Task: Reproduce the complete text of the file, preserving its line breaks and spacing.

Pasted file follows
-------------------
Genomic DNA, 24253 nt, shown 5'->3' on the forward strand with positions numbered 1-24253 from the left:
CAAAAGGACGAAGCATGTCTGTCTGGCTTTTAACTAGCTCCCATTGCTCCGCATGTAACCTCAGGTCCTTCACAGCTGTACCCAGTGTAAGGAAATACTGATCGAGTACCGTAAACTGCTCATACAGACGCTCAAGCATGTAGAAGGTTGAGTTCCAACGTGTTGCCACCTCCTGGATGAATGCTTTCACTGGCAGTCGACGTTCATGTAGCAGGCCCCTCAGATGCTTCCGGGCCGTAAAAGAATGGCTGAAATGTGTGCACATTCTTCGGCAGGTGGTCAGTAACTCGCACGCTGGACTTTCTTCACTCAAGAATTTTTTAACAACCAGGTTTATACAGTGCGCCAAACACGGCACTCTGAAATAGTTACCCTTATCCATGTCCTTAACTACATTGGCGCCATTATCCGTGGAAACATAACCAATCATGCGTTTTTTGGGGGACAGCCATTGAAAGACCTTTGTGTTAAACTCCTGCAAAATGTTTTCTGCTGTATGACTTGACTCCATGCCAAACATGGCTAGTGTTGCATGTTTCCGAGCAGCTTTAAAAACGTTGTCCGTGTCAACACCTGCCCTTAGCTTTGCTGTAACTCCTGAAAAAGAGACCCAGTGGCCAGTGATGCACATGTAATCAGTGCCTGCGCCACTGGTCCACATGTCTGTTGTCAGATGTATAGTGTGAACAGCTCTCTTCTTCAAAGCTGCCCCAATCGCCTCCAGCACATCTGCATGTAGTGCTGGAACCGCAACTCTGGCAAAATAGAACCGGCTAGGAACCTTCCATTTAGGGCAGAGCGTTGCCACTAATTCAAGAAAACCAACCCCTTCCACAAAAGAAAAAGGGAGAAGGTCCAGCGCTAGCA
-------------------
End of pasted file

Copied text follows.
Genomic DNA, 24253 nt, shown 5'->3' on the forward strand with positions numbered 1-24253 from the left:
CAAAAGGACGAAGCATGTCTGTCTGGCTTTTAACTAGCTCCCATTGCTCCGCATGTAACCTCAGGTCCTTCACAGCTGTACCCAGTGTAAGGAAATACTGATCGAGTACCGTAAACTGCTCATACAGACGCTCAAGCATGTAGAAGGTTGAGTTCCAACGTGTTGCCACCTCCTGGATGAATGCTTTCACTGGCAGTCGACGTTCATGTAGCAGGCCCCTCAGATGCTTCCGGGCCGTAAAAGAATGGCTGAAATGTGTGCACATTCTTCGGCAGGTGGTCAGTAACTCGCACGCTGGACTTTCTTCACTCAAGAATTTTTTAACAACCAGGTTTATACAGTGCGCCAAACACGGCACTCTGAAATAGTTACCCTTATCCATGTCCTTAACTACATTGGCGCCATTATCCGTGGAAACATAACCAATCATGCGTTTTTTGGGGGACAGCCATTGAAAGACCTTTGTGTTAAACTCCTGCAAAATGTTTTCTGCTGTATGACTTGACTCCATGCCAAACATGGCTAGTGTTGCATGTTTCCGAGCAGCTTTAAAAACGTTGTCCGTGTCAACACCTGCCCTTAGCTTTGCTGTAACTCCTGAAAAAGAGACCCAGTGGCCAGTGATGCACATGTAATCAGTGCCTGCGCCACTGGTCCACATGTCTGTTGTCAGATGTATAGTGTGAACAGCTCTCTTCTTCAAAGCTGCCCCAATCGCCTCCAGCACATCTGCATGTAGTGCTGGAACCGCAACTCTGGCAAAATAGAACCGGCTAGGAACCTTCCATTTAGGGCAGAGCGTTGCCACTAATTCAAGAAAACCAACCCCTTCCACAAAAGAAAAAGGGAGAAGGTCCAGCGCTAGCA